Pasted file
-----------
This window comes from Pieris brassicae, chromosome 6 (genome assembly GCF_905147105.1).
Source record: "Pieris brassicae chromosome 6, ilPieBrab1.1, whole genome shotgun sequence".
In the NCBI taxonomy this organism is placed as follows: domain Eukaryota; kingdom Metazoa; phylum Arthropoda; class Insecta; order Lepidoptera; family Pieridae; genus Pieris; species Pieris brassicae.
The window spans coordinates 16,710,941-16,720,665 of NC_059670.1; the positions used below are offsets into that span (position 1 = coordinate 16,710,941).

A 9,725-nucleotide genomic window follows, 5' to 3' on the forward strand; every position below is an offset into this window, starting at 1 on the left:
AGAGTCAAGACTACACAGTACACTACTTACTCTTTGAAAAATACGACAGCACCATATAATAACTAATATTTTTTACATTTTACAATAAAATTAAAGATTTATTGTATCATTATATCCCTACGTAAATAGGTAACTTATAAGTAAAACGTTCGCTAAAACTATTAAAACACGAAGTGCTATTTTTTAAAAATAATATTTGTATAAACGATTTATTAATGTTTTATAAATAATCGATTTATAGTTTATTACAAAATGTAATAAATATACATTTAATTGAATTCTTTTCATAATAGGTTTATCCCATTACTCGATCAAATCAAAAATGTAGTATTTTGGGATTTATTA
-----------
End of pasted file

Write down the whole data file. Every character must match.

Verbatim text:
This window comes from Pieris brassicae, chromosome 6 (genome assembly GCF_905147105.1).
Source record: "Pieris brassicae chromosome 6, ilPieBrab1.1, whole genome shotgun sequence".
In the NCBI taxonomy this organism is placed as follows: domain Eukaryota; kingdom Metazoa; phylum Arthropoda; class Insecta; order Lepidoptera; family Pieridae; genus Pieris; species Pieris brassicae.
The window spans coordinates 16,710,941-16,720,665 of NC_059670.1; the positions used below are offsets into that span (position 1 = coordinate 16,710,941).

A 9,725-nucleotide genomic window follows, 5' to 3' on the forward strand; every position below is an offset into this window, starting at 1 on the left:
AGAGTCAAGACTACACAGTACACTACTTACTCTTTGAAAAATACGACAGCACCATATAATAACTAATATTTTTTACATTTTACAATAAAATTAAAGATTTATTGTATCATTATATCCCTACGTAAATAGGTAACTTATAAGTAAAACGTTCGCTAAAACTATTAAAACACGAAGTGCTATTTTTTAAAAATAATATTTGTATAAACGATTTATTAATGTTTTATAAATAATCGATTTATAGTTTATTACAAAATGTAATAAATATACATTTAATTGAATTCTTTTCATAATAGGTTTATCCCATTACTCGATCAAATCAAAAATGTAGTATTTTGGGATTTATTA